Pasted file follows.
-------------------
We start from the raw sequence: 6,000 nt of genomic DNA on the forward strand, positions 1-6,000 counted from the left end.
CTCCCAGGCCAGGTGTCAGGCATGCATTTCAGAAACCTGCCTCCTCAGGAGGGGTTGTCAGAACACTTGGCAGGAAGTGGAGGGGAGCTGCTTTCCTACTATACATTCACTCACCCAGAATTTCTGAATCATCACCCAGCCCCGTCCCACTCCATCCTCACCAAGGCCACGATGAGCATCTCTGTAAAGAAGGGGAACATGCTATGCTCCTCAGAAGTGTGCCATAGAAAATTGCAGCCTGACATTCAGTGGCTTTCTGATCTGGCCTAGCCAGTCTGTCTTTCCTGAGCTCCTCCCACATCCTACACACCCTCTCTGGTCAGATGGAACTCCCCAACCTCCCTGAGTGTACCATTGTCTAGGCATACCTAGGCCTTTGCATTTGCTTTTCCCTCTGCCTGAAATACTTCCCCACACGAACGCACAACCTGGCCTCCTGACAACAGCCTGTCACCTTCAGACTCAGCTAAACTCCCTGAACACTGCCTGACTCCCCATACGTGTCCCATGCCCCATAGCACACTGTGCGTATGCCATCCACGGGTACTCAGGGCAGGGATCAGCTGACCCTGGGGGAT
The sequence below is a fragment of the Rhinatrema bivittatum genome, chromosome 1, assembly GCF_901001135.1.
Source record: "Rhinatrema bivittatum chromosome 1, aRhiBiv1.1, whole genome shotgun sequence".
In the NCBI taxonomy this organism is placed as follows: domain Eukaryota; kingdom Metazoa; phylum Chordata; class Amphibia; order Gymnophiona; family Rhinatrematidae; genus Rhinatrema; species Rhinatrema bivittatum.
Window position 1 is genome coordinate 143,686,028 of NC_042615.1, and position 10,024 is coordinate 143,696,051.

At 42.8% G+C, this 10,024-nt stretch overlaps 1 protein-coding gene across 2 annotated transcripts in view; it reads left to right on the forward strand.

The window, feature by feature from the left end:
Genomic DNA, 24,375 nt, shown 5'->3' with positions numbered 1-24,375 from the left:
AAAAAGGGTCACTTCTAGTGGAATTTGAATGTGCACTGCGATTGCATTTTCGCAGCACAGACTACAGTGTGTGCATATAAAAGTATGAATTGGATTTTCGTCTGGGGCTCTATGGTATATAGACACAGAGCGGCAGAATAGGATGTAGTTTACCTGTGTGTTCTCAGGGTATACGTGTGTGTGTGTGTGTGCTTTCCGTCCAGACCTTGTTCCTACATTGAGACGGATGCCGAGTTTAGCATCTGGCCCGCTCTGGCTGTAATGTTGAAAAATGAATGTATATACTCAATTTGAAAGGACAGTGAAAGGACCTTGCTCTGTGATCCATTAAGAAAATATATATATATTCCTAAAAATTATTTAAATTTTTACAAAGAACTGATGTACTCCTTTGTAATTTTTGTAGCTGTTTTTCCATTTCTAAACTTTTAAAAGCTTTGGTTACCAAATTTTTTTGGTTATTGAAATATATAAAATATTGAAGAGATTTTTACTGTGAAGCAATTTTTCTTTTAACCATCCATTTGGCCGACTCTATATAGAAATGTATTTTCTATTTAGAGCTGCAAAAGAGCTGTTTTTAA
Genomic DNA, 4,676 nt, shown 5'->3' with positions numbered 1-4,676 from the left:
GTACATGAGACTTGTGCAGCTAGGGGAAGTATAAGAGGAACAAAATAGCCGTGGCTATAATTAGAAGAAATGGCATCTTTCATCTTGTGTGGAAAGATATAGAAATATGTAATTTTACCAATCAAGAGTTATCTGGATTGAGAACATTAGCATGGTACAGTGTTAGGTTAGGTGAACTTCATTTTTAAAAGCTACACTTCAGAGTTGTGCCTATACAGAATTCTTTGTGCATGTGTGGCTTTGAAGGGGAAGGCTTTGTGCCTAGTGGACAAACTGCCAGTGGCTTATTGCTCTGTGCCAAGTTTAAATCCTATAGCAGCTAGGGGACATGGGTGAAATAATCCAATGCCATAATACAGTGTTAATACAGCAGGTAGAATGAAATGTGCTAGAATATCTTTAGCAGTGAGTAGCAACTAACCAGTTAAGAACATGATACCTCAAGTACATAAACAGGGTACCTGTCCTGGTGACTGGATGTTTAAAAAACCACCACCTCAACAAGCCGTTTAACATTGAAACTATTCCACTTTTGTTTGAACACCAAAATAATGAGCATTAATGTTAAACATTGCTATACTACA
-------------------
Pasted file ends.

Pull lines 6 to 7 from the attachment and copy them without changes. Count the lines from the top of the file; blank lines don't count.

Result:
Window position 1 is genome coordinate 143,686,028 of NC_042615.1, and position 10,024 is coordinate 143,696,051.

At 42.8% G+C, this 10,024-nt stretch overlaps 1 protein-coding gene across 2 annotated transcripts in view; it reads left to right on the forward strand.